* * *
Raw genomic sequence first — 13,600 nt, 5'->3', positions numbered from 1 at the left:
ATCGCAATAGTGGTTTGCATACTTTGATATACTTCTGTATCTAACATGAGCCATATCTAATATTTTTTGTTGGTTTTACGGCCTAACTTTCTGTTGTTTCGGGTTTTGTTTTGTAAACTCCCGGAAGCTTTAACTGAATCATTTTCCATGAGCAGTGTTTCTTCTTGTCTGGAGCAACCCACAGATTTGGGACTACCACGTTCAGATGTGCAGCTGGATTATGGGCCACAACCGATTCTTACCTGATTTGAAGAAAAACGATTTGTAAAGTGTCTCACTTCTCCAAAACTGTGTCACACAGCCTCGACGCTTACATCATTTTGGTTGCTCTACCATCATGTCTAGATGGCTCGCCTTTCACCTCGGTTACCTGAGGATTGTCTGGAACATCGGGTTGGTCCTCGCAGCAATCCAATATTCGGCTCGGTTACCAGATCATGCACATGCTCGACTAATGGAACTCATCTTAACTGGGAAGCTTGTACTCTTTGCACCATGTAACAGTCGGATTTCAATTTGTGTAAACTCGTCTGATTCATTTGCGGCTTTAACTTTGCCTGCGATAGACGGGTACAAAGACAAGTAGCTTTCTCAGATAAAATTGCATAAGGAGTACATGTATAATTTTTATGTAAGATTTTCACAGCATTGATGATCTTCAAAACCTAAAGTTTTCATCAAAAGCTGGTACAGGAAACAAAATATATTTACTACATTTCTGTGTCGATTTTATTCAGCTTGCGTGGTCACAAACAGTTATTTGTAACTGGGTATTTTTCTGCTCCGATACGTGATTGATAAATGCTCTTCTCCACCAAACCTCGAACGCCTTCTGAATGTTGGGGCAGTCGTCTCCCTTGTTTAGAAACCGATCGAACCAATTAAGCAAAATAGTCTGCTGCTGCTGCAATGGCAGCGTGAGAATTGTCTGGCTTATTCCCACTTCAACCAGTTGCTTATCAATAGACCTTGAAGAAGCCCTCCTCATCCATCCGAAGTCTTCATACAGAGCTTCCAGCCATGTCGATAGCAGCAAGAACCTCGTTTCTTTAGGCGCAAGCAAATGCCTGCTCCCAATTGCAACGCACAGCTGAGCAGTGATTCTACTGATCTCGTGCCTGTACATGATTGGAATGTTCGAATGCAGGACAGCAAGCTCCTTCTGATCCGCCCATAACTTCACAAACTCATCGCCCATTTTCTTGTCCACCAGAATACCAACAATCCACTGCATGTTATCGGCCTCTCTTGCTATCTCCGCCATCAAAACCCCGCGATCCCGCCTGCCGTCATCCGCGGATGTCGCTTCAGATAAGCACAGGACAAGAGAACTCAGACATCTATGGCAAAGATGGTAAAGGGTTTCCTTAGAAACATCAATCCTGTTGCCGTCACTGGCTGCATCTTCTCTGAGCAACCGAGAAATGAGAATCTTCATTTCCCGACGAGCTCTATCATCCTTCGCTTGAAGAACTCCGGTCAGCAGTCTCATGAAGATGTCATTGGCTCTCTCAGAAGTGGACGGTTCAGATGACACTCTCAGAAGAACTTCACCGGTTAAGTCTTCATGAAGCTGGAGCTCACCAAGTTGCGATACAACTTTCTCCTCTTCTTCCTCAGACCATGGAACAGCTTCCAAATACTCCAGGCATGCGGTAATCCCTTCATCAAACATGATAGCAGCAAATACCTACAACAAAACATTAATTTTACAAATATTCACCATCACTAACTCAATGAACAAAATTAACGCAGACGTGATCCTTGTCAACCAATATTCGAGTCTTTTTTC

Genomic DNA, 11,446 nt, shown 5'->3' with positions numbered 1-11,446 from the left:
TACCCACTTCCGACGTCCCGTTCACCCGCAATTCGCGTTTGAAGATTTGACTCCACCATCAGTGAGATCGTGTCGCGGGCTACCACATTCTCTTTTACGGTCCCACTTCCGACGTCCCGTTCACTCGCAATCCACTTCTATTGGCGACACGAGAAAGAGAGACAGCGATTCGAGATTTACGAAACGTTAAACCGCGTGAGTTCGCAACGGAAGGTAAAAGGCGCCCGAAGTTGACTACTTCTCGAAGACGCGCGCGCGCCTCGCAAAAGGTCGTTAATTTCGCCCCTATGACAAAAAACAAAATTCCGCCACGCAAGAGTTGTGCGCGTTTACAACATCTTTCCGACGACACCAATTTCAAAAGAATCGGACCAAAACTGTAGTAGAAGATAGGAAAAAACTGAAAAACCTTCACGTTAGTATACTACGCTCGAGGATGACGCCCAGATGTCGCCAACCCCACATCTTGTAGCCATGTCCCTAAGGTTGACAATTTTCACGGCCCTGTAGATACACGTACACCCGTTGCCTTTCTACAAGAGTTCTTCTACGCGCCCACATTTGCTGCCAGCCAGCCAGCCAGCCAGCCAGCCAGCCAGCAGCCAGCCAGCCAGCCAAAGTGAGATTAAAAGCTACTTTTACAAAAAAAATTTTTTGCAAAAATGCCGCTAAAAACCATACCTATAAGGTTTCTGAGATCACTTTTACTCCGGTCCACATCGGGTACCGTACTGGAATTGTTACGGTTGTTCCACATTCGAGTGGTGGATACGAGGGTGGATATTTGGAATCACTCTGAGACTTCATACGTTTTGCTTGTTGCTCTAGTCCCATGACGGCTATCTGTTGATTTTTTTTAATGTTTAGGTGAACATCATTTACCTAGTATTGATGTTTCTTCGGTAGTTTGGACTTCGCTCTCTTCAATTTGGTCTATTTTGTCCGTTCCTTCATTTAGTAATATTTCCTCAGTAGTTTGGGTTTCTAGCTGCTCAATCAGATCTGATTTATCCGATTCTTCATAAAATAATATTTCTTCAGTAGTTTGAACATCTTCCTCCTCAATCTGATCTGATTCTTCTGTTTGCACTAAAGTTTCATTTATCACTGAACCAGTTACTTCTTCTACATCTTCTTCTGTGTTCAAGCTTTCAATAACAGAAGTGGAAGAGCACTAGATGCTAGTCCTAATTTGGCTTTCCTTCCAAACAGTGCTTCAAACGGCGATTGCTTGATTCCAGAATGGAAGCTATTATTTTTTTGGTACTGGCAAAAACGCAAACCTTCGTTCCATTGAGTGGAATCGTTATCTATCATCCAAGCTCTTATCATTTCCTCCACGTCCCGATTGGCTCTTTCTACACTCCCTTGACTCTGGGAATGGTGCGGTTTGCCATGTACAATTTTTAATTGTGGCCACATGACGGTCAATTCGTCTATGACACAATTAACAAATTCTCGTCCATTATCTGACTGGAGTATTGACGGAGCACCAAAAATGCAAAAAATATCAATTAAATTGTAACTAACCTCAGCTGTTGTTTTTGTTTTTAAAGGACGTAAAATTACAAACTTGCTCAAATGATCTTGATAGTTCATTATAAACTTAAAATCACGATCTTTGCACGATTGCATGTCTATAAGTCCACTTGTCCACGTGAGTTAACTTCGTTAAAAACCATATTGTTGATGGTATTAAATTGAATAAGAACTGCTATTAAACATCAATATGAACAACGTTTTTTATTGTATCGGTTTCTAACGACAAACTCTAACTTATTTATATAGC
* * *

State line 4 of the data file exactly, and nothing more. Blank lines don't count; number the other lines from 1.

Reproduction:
TACCCACTTCCGACGTCCCGTTCACCCGCAATTCGCGTTTGAAGATTTGACTCCACCATCAGTGAGATCGTGTCGCGGGCTACCACATTCTCTTTTACGGTCCCACTTCCGACGTCCCGTTCACTCGCAATCCACTTCTATTGGCGACACGAGAAAGAGAGACAGCGATTCGAGATTTACGAAACGTTAAACCGCGTGAGTTCGCAACGGAAGGTAAAAGGCGCCCGAAGTTGACTACTTCTCGAAGACGCGCGCGCGCCTCGCAAAAGGTCGTTAATTTCGCCCCTATGACAAAAAACAAAATTCCGCCACGCAAGAGTTGTGCGCGTTTACAACATCTTTCCGACGACACCAATTTCAAAAGAATCGGACCAAAACTGTAGTAGAAGATAGGAAAAAACTGAAAAACCTTCACGTTAGTATACTACGCTCGAGGATGACGCCCAGATGTCGCCAACCCCACATCTTGTAGCCATGTCCCTAAGGTTGACAATTTTCACGGCCCTGTAGATACACGTACACCCGTTGCCTTTCTACAAGAGTTCTTCTACGCGCCCACATTTGCTGCCAGCCAGCCAGCCAGCCAGCCAGCCAGCCAGCAGCCAGCCAGCCAGCCAAAGTGAGATTAAAAGCTACTTTTACAAAAAAAATTTTTTGCAAAAATGCCGCTAAAAACCATACCTATAAGGTTTCTGAGATCACTTTTACTCCGGTCCACATCGGGTACCGTACTGGAATTGTTACGGTTGTTCCACATTCGAGTGGTGGATACGAGGGTGGATATTTGGAATCACTCTGAGACTTCATACGTTTTGCTTGTTGCTCTAGTCCCATGACGGCTATCTGTTGATTTTTTTTAATGTTTAGGTGAACATCATTTACCTAGTATTGATGTTTCTTCGGTAGTTTGGACTTCGCTCTCTTCAATTTGGTCTATTTTGTCCGTTCCTTCATTTAGTAATATTTCCTCAGTAGTTTGGGTTTCTAGCTGCTCAATCAGATCTGATTTATCCGATTCTTCATAAAATAATATTTCTTCAGTAGTTTGAACATCTTCCTCCTCAATCTGATCTGATTCTTCTGTTTGCACTAAAGTTTCATTTATCACTGAACCAGTTACTTCTTCTACATCTTCTTCTGTGTTCAAGCTTTCAATAACAGAAGTGGAAGAGCACTAGATGCTAGTCCTAATTTGGCTTTCCTTCCAAACAGTGCTTCAAACGGCGATTGCTTGATTCCAGAATGGAAGCTATTATTTTTTTGGTACTGGCAAAAACGCAAACCTTCGTTCCATTGAGTGGAATCGTTATCTATCATCCAAGCTCTTATCATTTCCTCCACGTCCCGATTGGCTCTTTCTACACTCCCTTGACTCTGGGAATGGTGCGGTTTGCCATGTACAATTTTTAATTGTGGCCACATGACGGTCAATTCGTCTATGACACAATTAACAAATTCTCGTCCATTATCTGACTGGAGTATTGACGGAGCACCAAAAATGCAAAAAATATCAATTAAATTGTAACTAACCTCAGCTGTTGTTTTTGTTTTTAAAGGACGTAAAATTACAAACTTGCTCAAATGATCTTGATAGTTCATTATAAACTTAAAATCACGATCTTTGCACGATTGCATGTCTATAAGTCCACTTGTCCACGTGAGTTAACTTCGTTAAAAACCATATTGTTGATGGTATTAAATTGAATAAGAACTGCTATTAAACATCAATATGAACAACGTTTTTTATTGTATCGGTTTCTAACGACAAACTCTAACTTATTTATATAGC